Changes are also being made to strategic shareholdings, whereby companies hold minority shares in other companies for the sake of business relations. The Prime Market requirement sets a minimum threshold of a free-float ratio of 35%, where strategic holdings are excluded from the count. An increase in extraordinary gains on securities sales shows progress in unwinding strategic shareholdings (Figure 1).

Figure 1. Extraordinary gains on securities sales by TSE 1st Section listed companies in JPY billion (excluding financials; total of last four quarters)

Source: Company data, data compiled by Goldman Sachs Global Investment Research. As of June 2021.

The restructuring of business portfolios is also accelerating. In the outlook we provided last year, we touched upon the ‘Practical Guidelines for Business Transformations’ laid down by the Ministry of Economy, Trade and Industry (METI) on July 2020. They aimed to complement the corporate governance code to promote efficient capital allocation.

This year’s revised code requires companies ‘to clearly present the basic policy regarding the business portfolio decided by the board and the status of the review of such portfolio’[1] to shareholders. The hesitation by management to pull out of existing businesses, even though they’re unprofitable, has been unwelcome behaviour that impaired capital efficiency. However, these reform measures, combined with the pandemic, have accelerated progress, with announcements of business portfolio restructuring significantly rising in 2020. That pace has been maintained this year (Figure 2).


Figure 2. The number of companies announced divesting, transferring or withdrawing from existing business or assets

Source: Nikkei Value Research, data compiled by Goldman Sachs Global Investment Research. Data as at 4 November 2021.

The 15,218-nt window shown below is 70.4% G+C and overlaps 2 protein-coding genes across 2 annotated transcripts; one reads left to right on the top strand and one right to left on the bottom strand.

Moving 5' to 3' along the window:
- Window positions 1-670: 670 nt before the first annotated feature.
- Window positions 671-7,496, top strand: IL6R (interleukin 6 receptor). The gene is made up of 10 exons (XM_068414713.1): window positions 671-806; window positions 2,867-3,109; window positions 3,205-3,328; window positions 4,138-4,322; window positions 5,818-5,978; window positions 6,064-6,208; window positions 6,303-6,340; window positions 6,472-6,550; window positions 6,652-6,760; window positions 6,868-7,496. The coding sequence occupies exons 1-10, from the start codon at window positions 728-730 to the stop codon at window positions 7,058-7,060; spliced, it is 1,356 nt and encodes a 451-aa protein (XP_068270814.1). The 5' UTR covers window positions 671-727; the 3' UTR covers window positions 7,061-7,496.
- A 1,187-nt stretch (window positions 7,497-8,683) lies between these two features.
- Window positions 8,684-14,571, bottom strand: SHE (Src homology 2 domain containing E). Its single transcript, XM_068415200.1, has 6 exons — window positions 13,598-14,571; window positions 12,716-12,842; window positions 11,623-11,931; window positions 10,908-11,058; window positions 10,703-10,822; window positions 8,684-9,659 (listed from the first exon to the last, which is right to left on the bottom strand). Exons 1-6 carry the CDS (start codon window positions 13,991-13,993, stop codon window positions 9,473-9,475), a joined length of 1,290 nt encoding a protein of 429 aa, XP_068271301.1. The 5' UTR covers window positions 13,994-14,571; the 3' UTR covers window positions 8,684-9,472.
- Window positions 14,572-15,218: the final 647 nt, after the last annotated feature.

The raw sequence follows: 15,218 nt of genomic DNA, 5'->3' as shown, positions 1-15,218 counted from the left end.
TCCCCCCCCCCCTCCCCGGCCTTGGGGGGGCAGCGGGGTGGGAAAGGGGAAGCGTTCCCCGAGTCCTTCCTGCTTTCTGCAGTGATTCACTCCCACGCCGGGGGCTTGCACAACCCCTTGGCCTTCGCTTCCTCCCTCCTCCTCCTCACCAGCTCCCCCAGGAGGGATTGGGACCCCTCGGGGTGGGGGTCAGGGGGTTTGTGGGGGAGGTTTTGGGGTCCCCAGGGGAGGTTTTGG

The first-ever Stewardship Code was introduced in Japan in 2014, followed by the Corporate Governance Code in 2015. We’ve been arguing all this time that progress was being made in corporate governance reform.

We’ve witnessed Japanese companies stepping up their efforts to increase capital efficiency and profitability. An undergoing revival in activist investors in Japan could provide evidence that business dynamism in selection and concentration has been set in motion (Figure 3). Activists could act as catalysts for these transformations to increase corporate value further.

Figure 3. Number of activist funds that are active in Japan

Sources: IR Japan. Data as at 2020.

There are leaders who are improving governance and capital efficiencies, but there are also some who lag behind and are resistant to change. We believe it’s critical for active managers to unearth future leaders thorough research and rigorous assessment, capitalising on the rising bottom-up opportunities available.

Looking ahead, we believe the normalisation of unprecedented aggressive monetary measures undertaken by central banks during the pandemic, combined with labour and material shortages caused by economies reopening, will remain a risk factor (higher-than-expected inflation). That said, inflation isn’t necessarily bad for Japan. While the country may have put an end to deflation, it’s still suffering from stubbornly low inflation.